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… every time I indulged my anger toward my husband, or the situation we found ourselves in, I was changing the way my brain worked—making it more receptive to the frustrated, hurt, offended and resentful thoughts I was feeding it.
I’ve often referred to Everett Worthington, Forgiveness Researcher, Expert and Author here at MM. Click here to read more posts about his work. His book, Forgiving and Reconciling has largely impacted my counseling practice, not to mention, life.
Everett not only knows his stuff … he’s lived it as well. His mother was murdered in a burglary gone wrong many years ago in Knoxville, Tennessee. Amazingly, Everett did not wait to let his anger settle down or the pain to lessen before he decided to forgive. He immediately began to implement the strategies that would basically “rewire” his brain.
One of the first strategies he implemented was empathizing with the young boys who killed his mother by trying to imagine their feelings and decisions that led up to the horrific event.
Yeah, I know! Tell me about it! How could he do that?
I think it’s because he knew that if he didn’t, he would have a much harder time forgiving the offender down the road. And remember … forgiveness is about freeing yourself from the offender. In many ways, forgiveness helps you more than it does your offender.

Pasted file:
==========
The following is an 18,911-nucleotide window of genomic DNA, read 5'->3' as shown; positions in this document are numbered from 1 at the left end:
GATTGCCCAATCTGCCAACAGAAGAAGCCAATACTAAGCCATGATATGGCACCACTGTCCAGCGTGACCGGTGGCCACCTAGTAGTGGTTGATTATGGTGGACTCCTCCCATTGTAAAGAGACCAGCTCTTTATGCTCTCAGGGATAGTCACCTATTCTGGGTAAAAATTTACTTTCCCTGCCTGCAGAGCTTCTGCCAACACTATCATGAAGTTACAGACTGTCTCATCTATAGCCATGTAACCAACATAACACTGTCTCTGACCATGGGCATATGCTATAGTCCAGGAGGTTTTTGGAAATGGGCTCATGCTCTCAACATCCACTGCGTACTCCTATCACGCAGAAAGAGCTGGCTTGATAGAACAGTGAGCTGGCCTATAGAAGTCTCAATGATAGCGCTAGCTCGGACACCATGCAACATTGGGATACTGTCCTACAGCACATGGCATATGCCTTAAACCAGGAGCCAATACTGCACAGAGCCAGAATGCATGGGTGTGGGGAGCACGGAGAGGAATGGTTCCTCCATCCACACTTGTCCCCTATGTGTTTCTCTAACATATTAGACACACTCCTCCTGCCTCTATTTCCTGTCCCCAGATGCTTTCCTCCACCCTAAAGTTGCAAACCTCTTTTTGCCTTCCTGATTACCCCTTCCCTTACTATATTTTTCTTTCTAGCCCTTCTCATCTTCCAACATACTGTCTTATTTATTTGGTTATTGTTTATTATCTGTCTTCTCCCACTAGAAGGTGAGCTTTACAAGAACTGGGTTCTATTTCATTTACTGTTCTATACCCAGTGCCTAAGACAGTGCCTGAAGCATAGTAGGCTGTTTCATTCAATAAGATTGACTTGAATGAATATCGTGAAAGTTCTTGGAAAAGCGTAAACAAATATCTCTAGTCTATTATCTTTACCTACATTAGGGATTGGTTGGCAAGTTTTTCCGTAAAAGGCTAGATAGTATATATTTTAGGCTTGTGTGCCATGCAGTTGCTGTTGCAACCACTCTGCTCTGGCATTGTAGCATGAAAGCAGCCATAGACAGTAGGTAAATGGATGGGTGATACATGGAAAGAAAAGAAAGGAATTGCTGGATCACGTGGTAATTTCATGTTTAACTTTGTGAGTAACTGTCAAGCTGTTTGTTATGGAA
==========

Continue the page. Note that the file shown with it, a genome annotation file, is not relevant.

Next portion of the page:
Here’s what he said about this process in his book,
“Trauma seems to cause the emotional centers of the brain to become extremely active and charge emotional experience strongly. By immediately imagining a traumatic scene and pairing it with the emotion of compassion, I probably reprogrammed my emotions of rage and fear more quickly and more powerfully than if I had tried to imagine the scene a week or month later.”*
Ultimately, his ability to forgive and find healing were enhanced and sped up because he didn’t let the anger linger. I have learned this truth as well. It has helped my attitude toward my husband and others tremendously … but I’m still a work in progress.
The point I’m trying to make is that we can easily become consumed with anger toward our spouses not only because they continually do things that hurt us, but because we retrace that hurt over and over in our brains—making a pathway that is hard to erase.
If you are struggling with anger toward your spouse, or your kids, or people in general, then let this be your wake up call! It will not get any better. In fact, it will only get worse as you ruminate over and over, forming that well-worn path of bitterness. And this “path” won’t just affect that particular relationship, but all of your relationships in time. So make the choice today to forgive and walk along with me on a new, forgiving path.
* p. 92, Forgiving and Reconciling by Everett Worthington
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